When an emergency strikes, kids don’t need someone anxious and confused; they need a prepared parent. Some people feel that taking action to prepare your home and family for natural disasters is a waste of time. However, the unexpected can happen to anyone. Equipped with the following knowledge, you’ll be more apt to handle dangerous situations, whenever they may strike.

Preparing for House Fires

According to the U.S. Fire Administration, roughly 600 children nationwide under the age of 14 die in house fires every year. This is why it’s especially important to have a fire escape plan in place. Remember to make considerations for the layout of your home. For example, some houses may require a two-story ladder to provide an exit route if stairwells become blocked by flames or smoke. Ladders are recommended for each individual room above the first level.

Fire extinguishers and smoke alarms should be installed on every floor and tested regularly. Keep in mind that while wired alarms are great, a battery backup is recommended. This safeguards you during power outages. Some children also fail to wake to the sounds of traditional smoke alarms. If you’re concerned this may happen, consider voice-recorded alarms that wake sleepers by name.

Ensure that wiring in your home is up to date. Also, everyone should be well-versed in how to deal with the various types of fires, including grease and electrical fires. Fire-proofing and waterproofing safes that hold important documents can also save you a world of trouble and tears in the event of a fire or flood.

Surviving Floods

Fire escape routes can easily be substituted for fleeing floods. Make sure you have a route to the roof that is easily accessible. Confirm that your kids can access the roof on their own. They should be made aware of who to contact in an emergency situation, too. A CB radio kept in your home is advisable, as well as home emergency kits on every floor. These are good for urgent situations and should include the following.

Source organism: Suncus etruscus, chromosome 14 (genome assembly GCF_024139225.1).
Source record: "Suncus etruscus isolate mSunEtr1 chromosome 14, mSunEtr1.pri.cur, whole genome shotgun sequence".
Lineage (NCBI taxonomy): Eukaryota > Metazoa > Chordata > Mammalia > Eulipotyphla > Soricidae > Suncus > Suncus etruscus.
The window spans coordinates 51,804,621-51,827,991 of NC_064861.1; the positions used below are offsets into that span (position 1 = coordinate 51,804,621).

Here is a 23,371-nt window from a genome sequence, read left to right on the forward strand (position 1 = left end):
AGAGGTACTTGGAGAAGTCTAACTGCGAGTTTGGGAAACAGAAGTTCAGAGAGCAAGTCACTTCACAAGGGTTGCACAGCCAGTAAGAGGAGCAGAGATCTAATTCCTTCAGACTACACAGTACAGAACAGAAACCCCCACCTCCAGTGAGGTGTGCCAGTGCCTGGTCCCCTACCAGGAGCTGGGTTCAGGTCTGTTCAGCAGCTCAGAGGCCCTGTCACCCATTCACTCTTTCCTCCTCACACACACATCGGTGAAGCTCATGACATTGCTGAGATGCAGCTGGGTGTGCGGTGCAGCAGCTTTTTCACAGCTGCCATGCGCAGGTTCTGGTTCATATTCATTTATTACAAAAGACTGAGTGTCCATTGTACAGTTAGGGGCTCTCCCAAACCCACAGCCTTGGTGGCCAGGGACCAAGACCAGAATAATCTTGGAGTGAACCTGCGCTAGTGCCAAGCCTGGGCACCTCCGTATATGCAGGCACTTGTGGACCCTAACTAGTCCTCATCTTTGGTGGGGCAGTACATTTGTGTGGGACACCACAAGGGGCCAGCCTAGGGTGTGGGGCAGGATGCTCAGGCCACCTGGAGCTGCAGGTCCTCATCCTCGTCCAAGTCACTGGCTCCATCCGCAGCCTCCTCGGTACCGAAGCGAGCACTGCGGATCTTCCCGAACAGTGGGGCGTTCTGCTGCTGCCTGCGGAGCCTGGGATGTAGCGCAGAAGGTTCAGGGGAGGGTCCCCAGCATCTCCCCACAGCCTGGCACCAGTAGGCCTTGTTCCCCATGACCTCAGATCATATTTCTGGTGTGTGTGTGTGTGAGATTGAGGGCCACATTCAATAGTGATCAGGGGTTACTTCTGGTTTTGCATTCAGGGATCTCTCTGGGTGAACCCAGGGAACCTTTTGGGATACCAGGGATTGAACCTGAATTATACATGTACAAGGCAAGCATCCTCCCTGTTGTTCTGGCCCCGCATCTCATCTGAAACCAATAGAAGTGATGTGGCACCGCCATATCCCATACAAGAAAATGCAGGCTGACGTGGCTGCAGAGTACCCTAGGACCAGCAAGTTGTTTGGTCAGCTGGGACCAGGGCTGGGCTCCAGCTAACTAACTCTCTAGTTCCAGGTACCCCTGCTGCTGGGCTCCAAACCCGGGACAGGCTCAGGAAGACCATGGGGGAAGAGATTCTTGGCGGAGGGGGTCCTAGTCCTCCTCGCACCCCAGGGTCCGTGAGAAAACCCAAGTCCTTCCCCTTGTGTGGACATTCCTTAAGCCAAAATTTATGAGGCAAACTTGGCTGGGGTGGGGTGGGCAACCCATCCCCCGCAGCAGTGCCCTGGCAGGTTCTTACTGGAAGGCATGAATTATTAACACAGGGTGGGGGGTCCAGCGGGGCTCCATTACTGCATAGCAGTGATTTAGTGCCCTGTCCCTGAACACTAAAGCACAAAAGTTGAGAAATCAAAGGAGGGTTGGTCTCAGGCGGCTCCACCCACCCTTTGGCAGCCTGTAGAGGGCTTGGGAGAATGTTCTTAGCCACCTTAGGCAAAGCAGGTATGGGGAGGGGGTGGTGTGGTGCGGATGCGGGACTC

• Food and clean water to support your family for a minimum of 72 hours
  • Candles
  • Waterproof matches or a butane lighter
  • Flashlights
  • Dry clothing
  • Blankets
  • Two-way radios
  • Chemical toilet

Your kit may vary depending on your situation. For instance, those with infants may want to include pre-mixed formula. If you are in a floodplain, consider storing sandbags and additional non-drinking water for cleaning clothes and bathing. Invest in a gas-powered generator to provide power in the event of long-term outages. Remember to keep generators elevated to avoid contact with water from the flood.

Enduring Blizzards

Blizzards may leave you trapped without electricity, which could mean loss of heat. The same home survival kits used for flooding are great for blizzards. However, those living in particularly cold climates should include heavy blankets, hand warmers and extra candles in their emergency kits to help generate heat.

Always have more than one safe option to heat your home. Wood stoves, gas-powered heaters and generators are solid options. Also consider a camping-style propane cook stove, which is a heat source, melts snow for drinking water and warms canned food.

Remember, it’s best to stay put during an emergency— especially one that includes extremely low temperatures and wind chills of a snowstorm. Never leave the safety of your home unless the dire situation at your location exceeds that of the external elements.

Dealing with Blackouts

Most of what you’ve just read applies to blackouts. Generators, candles and waterproof matches are particularly helpful when you’re left in the dark. Purchase hand-cranked radios that double as flashlights. The no-battery option proves invaluable in an emergency situation, particularly with children who are afraid of the dark. Not having to worry about dead batteries is also a plus.

Emergencies that involve your children can be terrifying. But if you use some forethought and are prepared, these situations can become reminiscent stories rather than tragic tales.

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